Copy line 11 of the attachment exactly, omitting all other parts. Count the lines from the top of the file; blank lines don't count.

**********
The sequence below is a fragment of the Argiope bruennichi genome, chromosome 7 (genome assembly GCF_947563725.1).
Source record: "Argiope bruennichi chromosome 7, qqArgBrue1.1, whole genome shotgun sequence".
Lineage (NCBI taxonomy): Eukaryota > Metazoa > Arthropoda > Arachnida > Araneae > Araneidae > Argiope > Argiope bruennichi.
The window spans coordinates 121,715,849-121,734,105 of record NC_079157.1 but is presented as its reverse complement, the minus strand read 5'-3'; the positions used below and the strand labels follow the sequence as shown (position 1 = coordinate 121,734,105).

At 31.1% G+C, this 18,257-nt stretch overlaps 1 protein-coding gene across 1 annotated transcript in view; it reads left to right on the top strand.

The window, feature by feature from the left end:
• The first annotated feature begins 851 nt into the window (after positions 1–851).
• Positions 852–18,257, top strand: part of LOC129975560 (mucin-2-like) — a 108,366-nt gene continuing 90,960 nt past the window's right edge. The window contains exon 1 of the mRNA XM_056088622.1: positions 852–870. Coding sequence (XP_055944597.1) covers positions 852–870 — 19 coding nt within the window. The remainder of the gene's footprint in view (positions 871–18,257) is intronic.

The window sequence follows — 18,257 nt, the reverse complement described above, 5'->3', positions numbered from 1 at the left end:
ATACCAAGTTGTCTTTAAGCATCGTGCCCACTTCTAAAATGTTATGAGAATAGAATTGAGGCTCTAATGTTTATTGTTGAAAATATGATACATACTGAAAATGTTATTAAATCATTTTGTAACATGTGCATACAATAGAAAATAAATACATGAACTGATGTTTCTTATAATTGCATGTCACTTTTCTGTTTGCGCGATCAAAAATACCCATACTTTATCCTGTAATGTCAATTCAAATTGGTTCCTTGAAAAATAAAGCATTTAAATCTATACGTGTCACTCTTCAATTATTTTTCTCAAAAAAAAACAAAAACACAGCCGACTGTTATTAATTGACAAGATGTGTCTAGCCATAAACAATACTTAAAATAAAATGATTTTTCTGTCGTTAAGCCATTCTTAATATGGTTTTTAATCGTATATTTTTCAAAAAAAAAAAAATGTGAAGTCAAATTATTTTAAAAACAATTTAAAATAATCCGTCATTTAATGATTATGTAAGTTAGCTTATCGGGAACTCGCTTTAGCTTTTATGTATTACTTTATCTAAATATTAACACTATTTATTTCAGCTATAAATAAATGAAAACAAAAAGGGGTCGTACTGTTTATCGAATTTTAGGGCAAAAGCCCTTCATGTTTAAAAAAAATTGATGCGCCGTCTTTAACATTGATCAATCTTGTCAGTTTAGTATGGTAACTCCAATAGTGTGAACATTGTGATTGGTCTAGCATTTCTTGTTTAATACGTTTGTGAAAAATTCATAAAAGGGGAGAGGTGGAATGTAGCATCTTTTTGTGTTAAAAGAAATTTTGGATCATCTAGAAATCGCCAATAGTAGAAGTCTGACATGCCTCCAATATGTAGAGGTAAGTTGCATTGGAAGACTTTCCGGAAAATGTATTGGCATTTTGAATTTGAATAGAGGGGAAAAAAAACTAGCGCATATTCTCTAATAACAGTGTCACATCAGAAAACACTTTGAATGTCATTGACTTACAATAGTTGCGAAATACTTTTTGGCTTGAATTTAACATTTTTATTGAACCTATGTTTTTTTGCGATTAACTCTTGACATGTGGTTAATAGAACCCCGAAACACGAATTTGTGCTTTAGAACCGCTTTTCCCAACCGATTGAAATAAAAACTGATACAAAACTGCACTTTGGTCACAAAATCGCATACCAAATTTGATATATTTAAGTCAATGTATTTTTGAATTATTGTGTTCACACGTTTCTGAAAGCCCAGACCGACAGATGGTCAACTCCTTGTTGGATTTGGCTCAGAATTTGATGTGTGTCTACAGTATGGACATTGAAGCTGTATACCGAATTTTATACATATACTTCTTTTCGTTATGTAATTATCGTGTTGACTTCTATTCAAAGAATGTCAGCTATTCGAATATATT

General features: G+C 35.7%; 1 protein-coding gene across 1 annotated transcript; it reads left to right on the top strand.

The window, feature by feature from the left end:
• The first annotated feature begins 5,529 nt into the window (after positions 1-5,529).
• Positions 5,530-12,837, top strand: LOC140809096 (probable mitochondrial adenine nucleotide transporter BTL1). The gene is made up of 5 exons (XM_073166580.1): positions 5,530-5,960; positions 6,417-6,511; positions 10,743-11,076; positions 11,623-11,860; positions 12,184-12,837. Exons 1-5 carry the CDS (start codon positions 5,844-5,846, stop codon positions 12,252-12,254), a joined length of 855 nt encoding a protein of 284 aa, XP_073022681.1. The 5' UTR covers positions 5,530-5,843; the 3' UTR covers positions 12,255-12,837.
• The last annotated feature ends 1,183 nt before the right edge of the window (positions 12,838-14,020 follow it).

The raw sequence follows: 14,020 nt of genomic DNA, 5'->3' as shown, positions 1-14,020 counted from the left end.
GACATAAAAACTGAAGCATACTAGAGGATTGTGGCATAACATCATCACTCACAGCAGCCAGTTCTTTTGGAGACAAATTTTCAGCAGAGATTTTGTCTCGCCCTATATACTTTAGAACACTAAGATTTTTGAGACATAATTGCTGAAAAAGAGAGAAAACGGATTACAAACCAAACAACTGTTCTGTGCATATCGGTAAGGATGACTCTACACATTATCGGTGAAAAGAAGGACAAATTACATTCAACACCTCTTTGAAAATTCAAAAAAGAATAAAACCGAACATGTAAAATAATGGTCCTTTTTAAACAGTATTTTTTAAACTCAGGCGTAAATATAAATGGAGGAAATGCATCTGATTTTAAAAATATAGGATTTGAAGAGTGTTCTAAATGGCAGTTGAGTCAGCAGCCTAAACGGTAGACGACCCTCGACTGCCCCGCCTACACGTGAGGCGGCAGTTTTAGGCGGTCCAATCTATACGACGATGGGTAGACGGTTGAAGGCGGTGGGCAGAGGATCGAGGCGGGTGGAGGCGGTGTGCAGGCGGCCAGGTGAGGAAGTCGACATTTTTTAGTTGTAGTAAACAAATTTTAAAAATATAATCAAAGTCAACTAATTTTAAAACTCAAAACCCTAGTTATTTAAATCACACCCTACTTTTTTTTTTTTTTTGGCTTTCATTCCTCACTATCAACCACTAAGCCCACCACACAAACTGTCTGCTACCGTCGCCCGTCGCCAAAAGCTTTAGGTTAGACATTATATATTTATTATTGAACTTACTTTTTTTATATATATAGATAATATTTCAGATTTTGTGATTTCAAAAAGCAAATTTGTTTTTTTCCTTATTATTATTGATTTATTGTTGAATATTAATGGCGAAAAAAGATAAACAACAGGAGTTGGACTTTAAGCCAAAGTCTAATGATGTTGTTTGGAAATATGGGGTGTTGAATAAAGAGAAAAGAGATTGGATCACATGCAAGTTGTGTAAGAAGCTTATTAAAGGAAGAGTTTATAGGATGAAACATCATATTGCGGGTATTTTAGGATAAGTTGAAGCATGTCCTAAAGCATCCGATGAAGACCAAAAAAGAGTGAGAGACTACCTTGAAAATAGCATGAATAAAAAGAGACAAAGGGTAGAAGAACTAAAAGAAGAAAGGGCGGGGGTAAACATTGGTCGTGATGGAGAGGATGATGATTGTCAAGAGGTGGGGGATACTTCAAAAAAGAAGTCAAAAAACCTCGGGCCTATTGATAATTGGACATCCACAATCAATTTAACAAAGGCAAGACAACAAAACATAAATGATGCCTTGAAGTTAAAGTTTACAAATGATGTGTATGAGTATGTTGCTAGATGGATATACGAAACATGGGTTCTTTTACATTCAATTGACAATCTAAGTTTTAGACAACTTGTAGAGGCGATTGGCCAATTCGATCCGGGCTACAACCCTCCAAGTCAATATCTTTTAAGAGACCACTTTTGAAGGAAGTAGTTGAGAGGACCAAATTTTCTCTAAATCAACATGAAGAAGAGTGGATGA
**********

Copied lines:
General features: G+C 35.7%; 1 protein-coding gene across 1 annotated transcript; it reads left to right on the top strand.